By Alison Stone
It is midnight and a slice of moon
reflects off branches of the trees
we sat under. I walk in the dangerous rain and watch
cars roll home toward hangovers
and vows that seem important
during the short hours between breakfast and betrayal.
There are many wrong solutions
to the crossword of our families and jobs. All the Downs
are film stars and islands off the coast of Spain.
Everything Across is money in one of its masks.
We carry on through marriages and reruns
of the seasons and the rain. One can't even
eat dry chicken and peas on a tray in safety. A gorilla
or a topless girl is bound to turn up
with birthday greetings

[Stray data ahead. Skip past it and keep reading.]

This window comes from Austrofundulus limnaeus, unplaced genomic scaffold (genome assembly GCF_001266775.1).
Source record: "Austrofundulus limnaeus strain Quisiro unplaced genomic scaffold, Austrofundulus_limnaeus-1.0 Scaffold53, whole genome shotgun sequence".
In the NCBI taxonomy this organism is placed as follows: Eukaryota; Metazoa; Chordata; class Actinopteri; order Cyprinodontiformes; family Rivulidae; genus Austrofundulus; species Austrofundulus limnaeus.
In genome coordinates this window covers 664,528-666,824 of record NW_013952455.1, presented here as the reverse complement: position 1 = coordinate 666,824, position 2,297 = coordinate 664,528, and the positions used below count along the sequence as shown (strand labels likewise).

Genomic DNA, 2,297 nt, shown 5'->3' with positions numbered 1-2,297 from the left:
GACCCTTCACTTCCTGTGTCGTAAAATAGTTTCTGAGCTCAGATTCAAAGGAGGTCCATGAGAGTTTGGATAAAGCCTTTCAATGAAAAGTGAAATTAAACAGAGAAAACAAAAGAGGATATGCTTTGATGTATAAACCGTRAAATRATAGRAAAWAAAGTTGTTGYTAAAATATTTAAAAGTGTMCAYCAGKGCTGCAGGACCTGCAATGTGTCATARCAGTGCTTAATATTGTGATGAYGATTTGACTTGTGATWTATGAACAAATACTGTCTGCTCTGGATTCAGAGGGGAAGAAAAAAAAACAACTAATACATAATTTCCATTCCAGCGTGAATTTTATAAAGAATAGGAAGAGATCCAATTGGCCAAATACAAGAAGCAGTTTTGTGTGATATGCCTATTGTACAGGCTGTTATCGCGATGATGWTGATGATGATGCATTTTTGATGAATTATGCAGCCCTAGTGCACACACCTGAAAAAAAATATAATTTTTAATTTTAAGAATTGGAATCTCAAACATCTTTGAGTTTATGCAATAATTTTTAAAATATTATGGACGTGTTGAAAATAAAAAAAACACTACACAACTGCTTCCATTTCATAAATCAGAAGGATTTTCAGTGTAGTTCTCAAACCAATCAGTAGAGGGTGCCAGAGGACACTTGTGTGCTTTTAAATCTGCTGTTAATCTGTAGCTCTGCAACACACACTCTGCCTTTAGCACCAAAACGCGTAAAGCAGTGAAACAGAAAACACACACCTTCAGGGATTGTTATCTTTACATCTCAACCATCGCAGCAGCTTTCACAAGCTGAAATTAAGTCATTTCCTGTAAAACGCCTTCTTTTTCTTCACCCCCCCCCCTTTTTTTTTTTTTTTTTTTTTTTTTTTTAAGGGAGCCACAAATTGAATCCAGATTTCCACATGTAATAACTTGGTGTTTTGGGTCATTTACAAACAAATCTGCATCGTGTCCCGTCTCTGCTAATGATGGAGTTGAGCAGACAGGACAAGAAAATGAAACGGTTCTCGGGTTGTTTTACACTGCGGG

and a kiss on the cheek from Aunt Harriett.
I wear expensive ugly modern clothes and stab people
with jewelry. Music is the rope we grab
from the windows of skyscrapers where we now sleep alone
with memories of festivals and fields
and years when unsafe sex brought only babies.
The tears fall and the pages turn, revealing answers.
They backstroke toward us on the waves
of sure forgotten things,
then flip and disappear as the tide rolls out.
From They Sing at Midnight, MMM Press, 2003